For a short spell on Sunday, instead of joining A.J. Foyt, Al Unser Sr and Rick Mears on four Indianapolis 500 victories, Helio Castroneves could have been joined by Takuma Sato on three.
Sato was attempting an audacious final stint, trying to make his tank of fuel last for 43 laps when nobody had gone beyond 37 all day. In reality, he needed a yellow but he managed to rise to lead before admitting defeat seven laps short given the pace he needed to run to stay clear of the chasing pack.
That two drivers well into their forties – one who has never raced in Formula 1, the other who has just one grand prix podium to his name – are rising to the top of such an iconic list as that of multiple Indy 500 winners might seem a bit odd to the casual F1 fan. It might even cause them to question the quality in the field or just how tough the 500-mile race is to win. But I think it should do the complete opposite.
Formula 1 clouds our opinions and impressions of drivers. So quickly we can forget what went before or what they’re really capable of, once they start racing in F1.
If we take the Monaco Grand Prix, Le Mans 24 Hours and Indy 500 as the Triple Crown and look at them from a sporting point of view, two of them have a particular thing in common: a degree of regulatory freedom.
When all three races first rose to prominence that was the case for them all, but as time has gone on and IndyCar evolved following a tumultuous spell, the top category in American racing converged to the point there’s now just the two engine manufacturers and one standard aero kit for both.
So when you’re dealing with what is now essentially a spec series, you’re getting much more of a true reflection of driver skill. How well a driver can set-up the car, manage the traffic, hit fuel numbers – they have so much more of an influence on the comparative level of competitiveness, whereas in both Formula 1 and to a similar extent the top class of the World Endurance Championship, the machinery itself needs to be added to that list in big, bold letters.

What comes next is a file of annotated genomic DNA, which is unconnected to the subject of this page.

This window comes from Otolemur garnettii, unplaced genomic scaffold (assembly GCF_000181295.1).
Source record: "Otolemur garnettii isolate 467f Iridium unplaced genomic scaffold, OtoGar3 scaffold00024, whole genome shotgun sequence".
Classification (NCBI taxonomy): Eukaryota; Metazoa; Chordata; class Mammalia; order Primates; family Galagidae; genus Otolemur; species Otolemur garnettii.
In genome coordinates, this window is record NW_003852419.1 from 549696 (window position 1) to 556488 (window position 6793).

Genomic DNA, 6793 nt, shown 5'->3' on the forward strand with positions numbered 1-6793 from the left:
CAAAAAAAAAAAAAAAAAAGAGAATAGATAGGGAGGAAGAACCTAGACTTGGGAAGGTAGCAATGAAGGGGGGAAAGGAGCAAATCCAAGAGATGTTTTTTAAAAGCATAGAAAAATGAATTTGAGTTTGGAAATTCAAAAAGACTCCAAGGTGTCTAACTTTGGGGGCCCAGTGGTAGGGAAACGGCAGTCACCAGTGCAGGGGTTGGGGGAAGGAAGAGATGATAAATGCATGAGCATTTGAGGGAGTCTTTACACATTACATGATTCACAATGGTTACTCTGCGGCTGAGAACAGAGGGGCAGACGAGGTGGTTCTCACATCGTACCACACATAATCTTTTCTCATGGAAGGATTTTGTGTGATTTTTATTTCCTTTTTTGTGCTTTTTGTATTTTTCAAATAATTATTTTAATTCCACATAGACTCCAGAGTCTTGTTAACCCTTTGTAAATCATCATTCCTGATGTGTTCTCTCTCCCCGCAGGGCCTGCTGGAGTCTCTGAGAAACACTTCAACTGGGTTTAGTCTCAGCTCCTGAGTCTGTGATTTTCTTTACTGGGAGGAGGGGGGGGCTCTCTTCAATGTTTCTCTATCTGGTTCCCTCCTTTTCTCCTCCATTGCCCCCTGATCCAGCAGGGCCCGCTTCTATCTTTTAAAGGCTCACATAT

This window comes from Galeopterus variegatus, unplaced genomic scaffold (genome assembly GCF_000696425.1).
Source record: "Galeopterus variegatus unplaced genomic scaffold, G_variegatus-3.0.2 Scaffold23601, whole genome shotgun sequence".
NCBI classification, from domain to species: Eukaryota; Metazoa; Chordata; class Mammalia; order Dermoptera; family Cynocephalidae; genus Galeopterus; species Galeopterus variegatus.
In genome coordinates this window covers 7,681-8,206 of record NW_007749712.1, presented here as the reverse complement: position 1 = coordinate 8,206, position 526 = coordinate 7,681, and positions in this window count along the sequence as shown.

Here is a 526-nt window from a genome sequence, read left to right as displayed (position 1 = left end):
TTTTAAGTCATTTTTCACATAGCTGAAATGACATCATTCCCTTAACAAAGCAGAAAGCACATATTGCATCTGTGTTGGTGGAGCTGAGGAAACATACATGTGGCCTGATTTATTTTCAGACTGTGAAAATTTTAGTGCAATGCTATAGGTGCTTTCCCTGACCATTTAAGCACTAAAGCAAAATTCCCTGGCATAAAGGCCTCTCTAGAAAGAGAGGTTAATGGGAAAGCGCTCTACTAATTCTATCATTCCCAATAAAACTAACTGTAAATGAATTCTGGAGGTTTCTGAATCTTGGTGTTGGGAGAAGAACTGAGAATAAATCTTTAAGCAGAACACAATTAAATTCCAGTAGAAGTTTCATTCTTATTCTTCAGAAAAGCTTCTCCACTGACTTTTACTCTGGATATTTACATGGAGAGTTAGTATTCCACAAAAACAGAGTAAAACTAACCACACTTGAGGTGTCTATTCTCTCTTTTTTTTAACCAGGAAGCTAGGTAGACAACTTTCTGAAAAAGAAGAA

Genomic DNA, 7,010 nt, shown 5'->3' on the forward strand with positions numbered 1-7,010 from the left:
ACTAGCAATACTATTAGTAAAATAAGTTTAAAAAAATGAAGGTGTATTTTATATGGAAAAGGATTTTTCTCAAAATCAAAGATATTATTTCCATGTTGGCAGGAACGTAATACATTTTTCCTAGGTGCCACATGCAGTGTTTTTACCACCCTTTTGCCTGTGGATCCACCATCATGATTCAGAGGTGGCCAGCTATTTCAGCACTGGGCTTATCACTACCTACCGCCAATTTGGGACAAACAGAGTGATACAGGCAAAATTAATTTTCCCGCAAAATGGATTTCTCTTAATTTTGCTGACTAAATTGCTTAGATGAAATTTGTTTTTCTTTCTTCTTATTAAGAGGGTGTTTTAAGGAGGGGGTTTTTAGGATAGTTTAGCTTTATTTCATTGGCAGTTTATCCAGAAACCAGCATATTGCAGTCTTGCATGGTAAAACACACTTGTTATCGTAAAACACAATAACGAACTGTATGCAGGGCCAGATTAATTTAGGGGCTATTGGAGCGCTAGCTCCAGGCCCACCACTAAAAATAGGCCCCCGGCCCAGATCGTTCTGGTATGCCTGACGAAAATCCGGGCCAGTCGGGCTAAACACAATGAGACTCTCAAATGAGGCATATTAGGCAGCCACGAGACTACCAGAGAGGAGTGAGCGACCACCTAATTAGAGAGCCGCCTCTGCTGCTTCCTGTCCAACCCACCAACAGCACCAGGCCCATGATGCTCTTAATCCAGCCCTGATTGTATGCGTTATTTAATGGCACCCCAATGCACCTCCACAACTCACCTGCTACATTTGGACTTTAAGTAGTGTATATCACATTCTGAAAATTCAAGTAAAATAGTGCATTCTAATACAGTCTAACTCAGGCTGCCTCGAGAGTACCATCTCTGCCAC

“There’s a slight misconception that Grosjean was given a chance almost because of his crash in Bahrain, but it was actually in spite of it”
And for that reason, I think we need to look at what drivers do in the IndyCar Series more closely, and the Indy 500 is the gateway to that.
I get that oval racing is a somewhat unique discipline, but when Marcus Ericsson qualifies in the Fast Nine and fancies his chances of a win, or Sato once again leads, maybe it’s a reminder that we need to stop judging a driver’s abilities solely on their spell spent racing F1 cars.
Ericsson had 97 starts for Caterham and Sauber and never set the world on fire, but then was he ever going to in those teams who were in such financial difficulty? What if we went back further to the developing talent that managed to secure an F1 seat in the first place and we’ll find a racing record that boasts the Japanese F3 Championship and wins in the GP2 Series.
For Sato, the stats that precede his spell racing for Jordan, BAR and Super Aguri are even more impressive – specifically the 2001 season that launched him into F1 with a dominant British F3 Championship win, added to by success at Macau.